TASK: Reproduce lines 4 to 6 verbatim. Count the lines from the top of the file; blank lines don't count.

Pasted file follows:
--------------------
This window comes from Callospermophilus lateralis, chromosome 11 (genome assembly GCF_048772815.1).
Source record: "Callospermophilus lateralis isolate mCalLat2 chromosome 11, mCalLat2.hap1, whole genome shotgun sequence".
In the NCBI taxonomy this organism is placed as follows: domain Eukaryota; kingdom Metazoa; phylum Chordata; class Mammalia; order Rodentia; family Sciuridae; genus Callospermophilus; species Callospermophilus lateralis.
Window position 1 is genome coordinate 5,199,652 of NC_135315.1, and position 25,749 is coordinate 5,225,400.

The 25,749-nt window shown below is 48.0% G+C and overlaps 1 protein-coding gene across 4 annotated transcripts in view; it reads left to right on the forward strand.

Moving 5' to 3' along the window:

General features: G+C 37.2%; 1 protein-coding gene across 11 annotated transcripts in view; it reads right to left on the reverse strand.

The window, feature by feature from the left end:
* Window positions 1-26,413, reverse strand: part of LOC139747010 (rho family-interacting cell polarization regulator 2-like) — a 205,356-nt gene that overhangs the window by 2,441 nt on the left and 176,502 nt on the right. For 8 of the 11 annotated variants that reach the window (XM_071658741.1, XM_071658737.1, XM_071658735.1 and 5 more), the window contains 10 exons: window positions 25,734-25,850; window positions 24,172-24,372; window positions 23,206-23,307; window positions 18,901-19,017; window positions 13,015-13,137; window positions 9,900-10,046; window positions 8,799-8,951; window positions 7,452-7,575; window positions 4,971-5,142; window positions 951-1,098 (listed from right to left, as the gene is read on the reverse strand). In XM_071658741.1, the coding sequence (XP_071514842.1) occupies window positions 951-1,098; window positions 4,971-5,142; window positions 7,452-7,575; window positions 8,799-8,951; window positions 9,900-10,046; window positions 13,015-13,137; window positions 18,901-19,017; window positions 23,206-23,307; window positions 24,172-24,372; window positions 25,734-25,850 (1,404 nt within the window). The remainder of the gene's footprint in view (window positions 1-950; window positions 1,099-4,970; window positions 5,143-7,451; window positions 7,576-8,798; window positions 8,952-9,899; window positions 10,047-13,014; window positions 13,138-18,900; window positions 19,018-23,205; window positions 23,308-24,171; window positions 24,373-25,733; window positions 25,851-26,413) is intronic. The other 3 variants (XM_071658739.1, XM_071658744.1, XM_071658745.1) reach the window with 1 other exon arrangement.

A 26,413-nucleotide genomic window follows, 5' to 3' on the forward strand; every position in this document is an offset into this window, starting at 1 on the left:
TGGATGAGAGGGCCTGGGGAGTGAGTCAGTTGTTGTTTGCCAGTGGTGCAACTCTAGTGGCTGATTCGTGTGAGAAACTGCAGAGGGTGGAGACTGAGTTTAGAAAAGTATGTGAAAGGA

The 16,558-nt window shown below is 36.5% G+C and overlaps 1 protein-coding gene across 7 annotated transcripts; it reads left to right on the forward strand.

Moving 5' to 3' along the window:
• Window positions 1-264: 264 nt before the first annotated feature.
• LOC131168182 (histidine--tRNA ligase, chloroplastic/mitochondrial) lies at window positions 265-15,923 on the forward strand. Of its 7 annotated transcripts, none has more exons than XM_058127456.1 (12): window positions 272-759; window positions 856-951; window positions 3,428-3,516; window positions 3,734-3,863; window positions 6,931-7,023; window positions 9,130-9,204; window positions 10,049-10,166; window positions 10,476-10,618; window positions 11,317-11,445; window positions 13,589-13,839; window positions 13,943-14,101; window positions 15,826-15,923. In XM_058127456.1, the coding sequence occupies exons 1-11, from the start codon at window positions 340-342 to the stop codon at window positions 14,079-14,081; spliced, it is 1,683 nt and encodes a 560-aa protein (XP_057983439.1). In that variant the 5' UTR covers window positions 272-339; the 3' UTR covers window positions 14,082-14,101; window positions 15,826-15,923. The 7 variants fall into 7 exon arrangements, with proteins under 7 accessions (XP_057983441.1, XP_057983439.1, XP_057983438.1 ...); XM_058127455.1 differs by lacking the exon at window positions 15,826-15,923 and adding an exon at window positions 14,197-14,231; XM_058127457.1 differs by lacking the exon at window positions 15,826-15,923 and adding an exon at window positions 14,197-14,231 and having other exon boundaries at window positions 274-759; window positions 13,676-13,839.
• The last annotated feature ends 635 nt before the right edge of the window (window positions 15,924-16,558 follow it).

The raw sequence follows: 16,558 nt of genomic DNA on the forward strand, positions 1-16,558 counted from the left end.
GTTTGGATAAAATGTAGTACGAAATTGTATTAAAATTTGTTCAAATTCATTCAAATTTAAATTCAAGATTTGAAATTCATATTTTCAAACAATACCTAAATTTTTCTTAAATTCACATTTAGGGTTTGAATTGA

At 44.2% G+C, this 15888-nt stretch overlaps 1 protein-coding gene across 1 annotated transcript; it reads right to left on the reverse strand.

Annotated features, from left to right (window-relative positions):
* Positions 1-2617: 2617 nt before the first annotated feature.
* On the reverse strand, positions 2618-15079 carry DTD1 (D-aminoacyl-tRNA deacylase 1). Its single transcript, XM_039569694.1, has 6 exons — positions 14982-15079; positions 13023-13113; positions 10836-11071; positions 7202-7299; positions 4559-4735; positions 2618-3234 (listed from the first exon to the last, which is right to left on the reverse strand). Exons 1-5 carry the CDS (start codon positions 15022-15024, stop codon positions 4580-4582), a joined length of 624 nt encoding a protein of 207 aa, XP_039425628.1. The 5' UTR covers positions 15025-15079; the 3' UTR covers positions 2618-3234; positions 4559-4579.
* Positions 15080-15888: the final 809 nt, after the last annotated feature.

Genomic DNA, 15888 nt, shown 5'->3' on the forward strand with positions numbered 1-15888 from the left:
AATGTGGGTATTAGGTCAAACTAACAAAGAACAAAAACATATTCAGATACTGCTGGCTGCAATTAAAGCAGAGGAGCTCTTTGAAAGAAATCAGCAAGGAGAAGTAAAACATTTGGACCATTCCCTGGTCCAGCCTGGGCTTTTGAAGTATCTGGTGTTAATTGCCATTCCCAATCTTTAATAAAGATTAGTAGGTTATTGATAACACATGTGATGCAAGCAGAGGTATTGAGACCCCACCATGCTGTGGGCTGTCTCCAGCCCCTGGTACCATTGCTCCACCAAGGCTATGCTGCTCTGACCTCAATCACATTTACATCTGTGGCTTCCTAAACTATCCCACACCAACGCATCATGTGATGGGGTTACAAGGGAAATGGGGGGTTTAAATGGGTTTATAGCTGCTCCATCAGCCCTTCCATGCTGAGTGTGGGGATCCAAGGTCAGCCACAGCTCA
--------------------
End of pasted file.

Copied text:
Window position 1 is genome coordinate 5,199,652 of NC_135315.1, and position 25,749 is coordinate 5,225,400.

The 25,749-nt window shown below is 48.0% G+C and overlaps 1 protein-coding gene across 4 annotated transcripts in view; it reads left to right on the forward strand.

Moving 5' to 3' along the window: